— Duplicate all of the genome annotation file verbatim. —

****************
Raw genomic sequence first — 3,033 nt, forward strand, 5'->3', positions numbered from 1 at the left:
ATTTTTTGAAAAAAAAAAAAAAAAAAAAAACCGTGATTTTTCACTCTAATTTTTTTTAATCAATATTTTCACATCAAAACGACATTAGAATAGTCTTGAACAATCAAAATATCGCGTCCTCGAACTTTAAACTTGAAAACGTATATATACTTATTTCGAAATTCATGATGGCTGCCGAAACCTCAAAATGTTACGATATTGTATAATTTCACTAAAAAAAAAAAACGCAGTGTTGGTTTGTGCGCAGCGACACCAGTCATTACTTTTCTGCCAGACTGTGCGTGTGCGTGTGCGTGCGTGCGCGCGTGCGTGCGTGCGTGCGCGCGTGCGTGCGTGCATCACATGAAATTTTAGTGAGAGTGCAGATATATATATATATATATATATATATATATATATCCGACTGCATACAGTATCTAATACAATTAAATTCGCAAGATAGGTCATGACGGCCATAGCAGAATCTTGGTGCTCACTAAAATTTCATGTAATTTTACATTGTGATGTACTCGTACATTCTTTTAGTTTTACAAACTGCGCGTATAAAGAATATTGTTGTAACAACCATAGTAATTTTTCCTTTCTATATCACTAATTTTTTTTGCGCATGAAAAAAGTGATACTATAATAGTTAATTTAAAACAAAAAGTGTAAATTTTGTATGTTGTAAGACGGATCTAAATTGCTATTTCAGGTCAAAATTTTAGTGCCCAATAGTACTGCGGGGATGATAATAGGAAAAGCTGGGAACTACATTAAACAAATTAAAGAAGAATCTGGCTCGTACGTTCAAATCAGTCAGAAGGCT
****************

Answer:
Raw genomic sequence first — 3,033 nt, forward strand, 5'->3', positions numbered from 1 at the left:
ATTTTTTGAAAAAAAAAAAAAAAAAAAAAACCGTGATTTTTCACTCTAATTTTTTTTAATCAATATTTTCACATCAAAACGACATTAGAATAGTCTTGAACAATCAAAATATCGCGTCCTCGAACTTTAAACTTGAAAACGTATATATACTTATTTCGAAATTCATGATGGCTGCCGAAACCTCAAAATGTTACGATATTGTATAATTTCACTAAAAAAAAAAAACGCAGTGTTGGTTTGTGCGCAGCGACACCAGTCATTACTTTTCTGCCAGACTGTGCGTGTGCGTGTGCGTGCGTGCGCGCGTGCGTGCGTGCGTGCGCGCGTGCGTGCGTGCATCACATGAAATTTTAGTGAGAGTGCAGATATATATATATATATATATATATATATATATATCCGACTGCATACAGTATCTAATACAATTAAATTCGCAAGATAGGTCATGACGGCCATAGCAGAATCTTGGTGCTCACTAAAATTTCATGTAATTTTACATTGTGATGTACTCGTACATTCTTTTAGTTTTACAAACTGCGCGTATAAAGAATATTGTTGTAACAACCATAGTAATTTTTCCTTTCTATATCACTAATTTTTTTTGCGCATGAAAAAAGTGATACTATAATAGTTAATTTAAAACAAAAAGTGTAAATTTTGTATGTTGTAAGACGGATCTAAATTGCTATTTCAGGTCAAAATTTTAGTGCCCAATAGTACTGCGGGGATGATAATAGGAAAAGCTGGGAACTACATTAAACAAATTAAAGAAGAATCTGGCTCGTACGTTCAAATCAGTCAGAAGGCT